As I was holding short on 20R, I noticed there was a lot of traffic with a jet on final, one taking off and several in the pattern. So I just sat there and waited for the traffic to clear and for tower to clear me. The anticipation and anxiety was building. I started to sweat a little. But then over the radio I heard ‘N109PH cleared for right traffic 20R’. The moment has come! I taxied onto the runway and lined myself up with the centerline. My heart was beating fast, almost a distraction. I did a quick pre-takeoff check and then applied full power. All the training over the last several months had come to this. The plane accelerated down the runway quickly, more than I was used too, and I then realized it was because I was minus my 235 pound instructor. Just as quickly as that, I rotated the controls and was airborne. At that point as I was climbing, I looked over to my right – no Instructor. But all my nervousness and anxiety went away as I started to climb out. I quickly reached 500’ and began my crosswind turn. My airspeed was good and all seemed ok. I then made my downwind turn and reached pattern altitude shortly thereafter. I reduced the power and held pattern altitude to about midfield when tower came over the radio and cleared me to land 20R with the option.
As I was abeam the runway, I reduced power and added flaps. Opps, I forgot to do the pre-landing checklist! I thought of my instructor always nagging me like a nagging wife (no offense Karen) and it paid off. PRE-LANDING CHECKLIST!, I heard. I then turned base, reduced power and applied more flaps. Tower informed me a jet was on 5 mile final, so I rounded my turn to avoid encroaching on the parallel runway - don’t want to collide with a jet on final, would make for a bad scene... Here we go! I executed a perfect turn and began setting up for landing (an area I struggled with). But I felt I had worked hard to get it down and was confident I could execute a good landing. On final, I applied the remaining flaps and reduced power. I was drifting off course but quickly corrected. As I was about 100’ feet off the runway I reduced power to idle. My approach airspeed was good, (60-65 knots) and I was coordinated.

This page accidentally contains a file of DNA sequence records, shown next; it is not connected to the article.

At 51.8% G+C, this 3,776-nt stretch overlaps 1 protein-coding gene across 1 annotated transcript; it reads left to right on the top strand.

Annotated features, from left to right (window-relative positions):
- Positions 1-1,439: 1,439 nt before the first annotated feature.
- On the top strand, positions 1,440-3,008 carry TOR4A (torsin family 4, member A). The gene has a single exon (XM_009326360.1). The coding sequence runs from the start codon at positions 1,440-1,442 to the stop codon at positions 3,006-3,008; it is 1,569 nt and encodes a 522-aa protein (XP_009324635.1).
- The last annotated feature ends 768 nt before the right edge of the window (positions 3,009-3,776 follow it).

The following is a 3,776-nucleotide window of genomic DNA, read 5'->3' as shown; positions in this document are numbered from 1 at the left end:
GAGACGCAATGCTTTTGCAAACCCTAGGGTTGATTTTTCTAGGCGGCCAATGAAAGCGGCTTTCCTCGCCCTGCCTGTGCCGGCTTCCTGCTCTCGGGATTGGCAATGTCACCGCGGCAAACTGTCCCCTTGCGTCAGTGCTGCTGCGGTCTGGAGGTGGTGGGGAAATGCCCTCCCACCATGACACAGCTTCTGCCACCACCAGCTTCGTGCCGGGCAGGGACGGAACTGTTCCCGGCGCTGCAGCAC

I made the go-no go-decision to land. The plane started to descend quickly and I started to level off just past the runway threshold. The runway came up fast. I was now in the flare and could feel the plane sinking. I started pulling back on the yoke. I heard the stall horn. And then just like that, she touched down as smoothly as can be. I had landed, and it was a good one! As I taxied back to the runway, I could see the flight school guys and gals waving their hands. It put a big grin on my face. I did it, my first solo!
The next two takeoffs and landings were good. The second landing had a little bounce but I recovered quickly. As I taxied back to parking, the flight school guys and gals were all there to greet me. It was a great moment! A sense of accomplishment at one point I wasn’t sure I would achieve. I then called Karen but again... she was in a meeting. So I left her another message and said “I just Soloed and I love you”.